What initially seems to be a quirk of Trump Tower's construction -- its all-concrete frame, unique in skyscrapers, but cheaper and faster to build -- becomes the subject of a tantalizing, but almost immediately dropped, thread in An American Dream. Cohn famously defended more than a few mafiosos, and at the time of Trump Tower's construction in 1980, organized crime syndicates controlled the concrete industry; if you wanted to pour concrete, you had to do business with the mob. Cohn was in an ideal position to collect checks from both Trump and his mafia clients if he brokered a deal to build out of concrete the most prominent new skyscraper in New York City. Did Roy Cohn hook up Trump with the mafia?
Perhaps! Like so many of the complex connections, deals, and accusations of misdeeds on which Trump: An American Dream spends time, the question receives no more than a cursory inquiry. This consistent treatment of Trump's history makes An American Dream inessential viewing except for the masochists who need constant reminders that the commander in chief has a decades-long history of incompetence and hucksterism.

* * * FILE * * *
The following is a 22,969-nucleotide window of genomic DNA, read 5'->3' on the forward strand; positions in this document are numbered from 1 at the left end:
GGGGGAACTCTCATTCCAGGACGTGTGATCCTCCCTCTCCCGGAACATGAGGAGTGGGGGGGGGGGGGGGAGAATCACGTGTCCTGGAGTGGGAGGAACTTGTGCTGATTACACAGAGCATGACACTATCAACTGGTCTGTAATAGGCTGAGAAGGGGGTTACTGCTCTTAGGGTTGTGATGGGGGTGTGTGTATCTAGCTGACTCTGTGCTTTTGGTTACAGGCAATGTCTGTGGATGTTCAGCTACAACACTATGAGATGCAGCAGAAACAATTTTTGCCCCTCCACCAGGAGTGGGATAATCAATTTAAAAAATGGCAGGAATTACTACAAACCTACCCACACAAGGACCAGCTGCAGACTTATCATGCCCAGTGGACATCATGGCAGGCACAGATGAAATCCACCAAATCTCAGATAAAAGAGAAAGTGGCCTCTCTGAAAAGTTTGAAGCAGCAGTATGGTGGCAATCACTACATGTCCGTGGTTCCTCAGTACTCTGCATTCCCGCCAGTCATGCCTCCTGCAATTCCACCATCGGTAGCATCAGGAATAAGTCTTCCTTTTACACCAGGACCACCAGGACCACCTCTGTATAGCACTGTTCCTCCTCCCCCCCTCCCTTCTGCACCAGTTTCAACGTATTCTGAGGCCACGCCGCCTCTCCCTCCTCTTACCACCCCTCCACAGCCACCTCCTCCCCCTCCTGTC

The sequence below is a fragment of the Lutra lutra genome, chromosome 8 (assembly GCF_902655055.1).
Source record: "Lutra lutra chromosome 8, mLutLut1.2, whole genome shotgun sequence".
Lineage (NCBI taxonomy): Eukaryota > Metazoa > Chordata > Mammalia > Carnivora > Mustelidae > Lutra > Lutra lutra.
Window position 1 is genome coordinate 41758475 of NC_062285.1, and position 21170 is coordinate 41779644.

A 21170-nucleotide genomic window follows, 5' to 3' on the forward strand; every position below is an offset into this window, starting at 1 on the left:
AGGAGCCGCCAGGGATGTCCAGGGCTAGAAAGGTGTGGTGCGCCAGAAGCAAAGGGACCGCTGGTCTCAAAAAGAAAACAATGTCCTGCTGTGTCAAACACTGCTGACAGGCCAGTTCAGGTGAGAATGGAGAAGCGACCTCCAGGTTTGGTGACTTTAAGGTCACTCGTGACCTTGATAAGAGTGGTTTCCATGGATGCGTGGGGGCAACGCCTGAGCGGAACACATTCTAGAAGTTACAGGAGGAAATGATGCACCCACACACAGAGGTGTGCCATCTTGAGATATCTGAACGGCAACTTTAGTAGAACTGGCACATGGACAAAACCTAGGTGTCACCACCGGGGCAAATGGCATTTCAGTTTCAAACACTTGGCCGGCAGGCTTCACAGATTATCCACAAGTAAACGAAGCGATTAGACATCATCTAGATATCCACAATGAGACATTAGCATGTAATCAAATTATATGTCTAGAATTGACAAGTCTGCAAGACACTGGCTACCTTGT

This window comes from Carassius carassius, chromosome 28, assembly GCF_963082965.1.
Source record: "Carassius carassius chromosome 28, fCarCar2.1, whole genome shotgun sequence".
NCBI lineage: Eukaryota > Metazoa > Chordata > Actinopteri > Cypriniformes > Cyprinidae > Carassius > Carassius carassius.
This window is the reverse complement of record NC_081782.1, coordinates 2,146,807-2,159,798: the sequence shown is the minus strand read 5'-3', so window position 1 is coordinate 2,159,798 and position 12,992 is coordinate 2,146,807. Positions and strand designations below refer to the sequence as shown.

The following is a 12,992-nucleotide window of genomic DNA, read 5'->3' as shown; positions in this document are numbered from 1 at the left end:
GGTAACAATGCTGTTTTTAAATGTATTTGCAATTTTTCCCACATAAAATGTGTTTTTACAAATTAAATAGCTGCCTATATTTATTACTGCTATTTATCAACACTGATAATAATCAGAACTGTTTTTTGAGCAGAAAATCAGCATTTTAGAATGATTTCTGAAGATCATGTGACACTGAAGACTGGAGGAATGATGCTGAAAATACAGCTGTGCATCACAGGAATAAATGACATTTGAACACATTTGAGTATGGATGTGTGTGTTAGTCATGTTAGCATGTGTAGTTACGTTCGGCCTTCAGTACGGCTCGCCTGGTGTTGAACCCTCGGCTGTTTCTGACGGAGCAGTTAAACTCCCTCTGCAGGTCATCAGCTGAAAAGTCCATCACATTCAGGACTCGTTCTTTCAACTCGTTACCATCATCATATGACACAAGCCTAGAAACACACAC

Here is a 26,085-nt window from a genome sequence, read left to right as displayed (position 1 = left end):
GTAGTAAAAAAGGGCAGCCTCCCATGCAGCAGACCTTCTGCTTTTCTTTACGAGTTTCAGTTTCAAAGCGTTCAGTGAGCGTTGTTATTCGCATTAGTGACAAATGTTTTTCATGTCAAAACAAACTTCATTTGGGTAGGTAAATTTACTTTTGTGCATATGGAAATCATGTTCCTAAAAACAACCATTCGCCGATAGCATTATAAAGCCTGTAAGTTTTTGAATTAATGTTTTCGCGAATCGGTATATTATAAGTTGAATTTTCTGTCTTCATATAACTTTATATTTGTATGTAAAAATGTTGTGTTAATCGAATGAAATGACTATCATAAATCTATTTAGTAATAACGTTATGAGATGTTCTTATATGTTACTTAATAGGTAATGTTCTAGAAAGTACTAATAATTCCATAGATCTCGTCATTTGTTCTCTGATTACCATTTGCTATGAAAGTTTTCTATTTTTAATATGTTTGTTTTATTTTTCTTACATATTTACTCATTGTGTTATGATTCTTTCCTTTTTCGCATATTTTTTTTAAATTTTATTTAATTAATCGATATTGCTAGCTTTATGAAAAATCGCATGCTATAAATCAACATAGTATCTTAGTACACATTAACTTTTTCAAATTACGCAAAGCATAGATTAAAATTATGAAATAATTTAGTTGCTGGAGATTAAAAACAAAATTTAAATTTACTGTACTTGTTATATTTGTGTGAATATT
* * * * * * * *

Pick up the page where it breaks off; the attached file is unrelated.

One of the lasting impressions An American Dream makes, however, is that even if the insinuations were true, and Donald Trump leveraged mob connections to rise to fame in New York City, it probably wouldn't matter all that much. The series connects Trump's "Make America Great Again" slogan to the same phrase uttered by Ronald Reagan, but Trump resembles Reagan in a more relevant way: Nothing sticks. Instead of Teflon Ron, the 21st century has Teflon Don, and despite the media coverage, the exposés, the former friends and business partners speaking out, Donald Trump can wield his position of extreme power to deflect all comers. Roy Cohn certainly showed him how to do it, though at an extreme cost. Cohn died disbarred and penniless, leaving a trail of enemies, ruined lives, and a rotten legacy in his wake.